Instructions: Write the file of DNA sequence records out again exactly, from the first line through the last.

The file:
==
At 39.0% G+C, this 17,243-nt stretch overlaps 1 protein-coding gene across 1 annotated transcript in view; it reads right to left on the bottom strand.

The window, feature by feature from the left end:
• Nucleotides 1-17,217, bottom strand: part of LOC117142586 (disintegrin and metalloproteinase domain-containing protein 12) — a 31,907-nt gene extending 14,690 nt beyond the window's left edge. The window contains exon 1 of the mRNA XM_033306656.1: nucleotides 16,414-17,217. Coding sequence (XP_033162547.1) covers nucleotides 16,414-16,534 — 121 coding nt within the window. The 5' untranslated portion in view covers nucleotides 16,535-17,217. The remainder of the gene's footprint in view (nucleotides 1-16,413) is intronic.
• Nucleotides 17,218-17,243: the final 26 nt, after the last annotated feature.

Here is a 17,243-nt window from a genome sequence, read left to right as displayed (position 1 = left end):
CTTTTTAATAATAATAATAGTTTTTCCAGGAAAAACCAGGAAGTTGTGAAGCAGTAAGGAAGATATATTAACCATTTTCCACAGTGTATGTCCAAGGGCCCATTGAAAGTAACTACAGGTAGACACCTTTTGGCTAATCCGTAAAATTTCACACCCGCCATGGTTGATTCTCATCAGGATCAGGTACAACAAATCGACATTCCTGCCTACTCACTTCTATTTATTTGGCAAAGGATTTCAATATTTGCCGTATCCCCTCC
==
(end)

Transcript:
At 39.0% G+C, this 17,243-nt stretch overlaps 1 protein-coding gene across 1 annotated transcript in view; it reads right to left on the bottom strand.

The window, feature by feature from the left end:
• Nucleotides 1-17,217, bottom strand: part of LOC117142586 (disintegrin and metalloproteinase domain-containing protein 12) — a 31,907-nt gene extending 14,690 nt beyond the window's left edge. The window contains exon 1 of the mRNA XM_033306656.1: nucleotides 16,414-17,217. Coding sequence (XP_033162547.1) covers nucleotides 16,414-16,534 — 121 coding nt within the window. The 5' untranslated portion in view covers nucleotides 16,535-17,217. The remainder of the gene's footprint in view (nucleotides 1-16,413) is intronic.
• Nucleotides 17,218-17,243: the final 26 nt, after the last annotated feature.

Here is a 17,243-nt window from a genome sequence, read left to right as displayed (position 1 = left end):
CTTTTTAATAATAATAATAGTTTTTCCAGGAAAAACCAGGAAGTTGTGAAGCAGTAAGGAAGATATATTAACCATTTTCCACAGTGTATGTCCAAGGGCCCATTGAAAGTAACTACAGGTAGACACCTTTTGGCTAATCCGTAAAATTTCACACCCGCCATGGTTGATTCTCATCAGGATCAGGTACAACAAATCGACATTCCTGCCTACTCACTTCTATTTATTTGGCAAAGGATTTCAATATTTGCCGTATCCCCTCC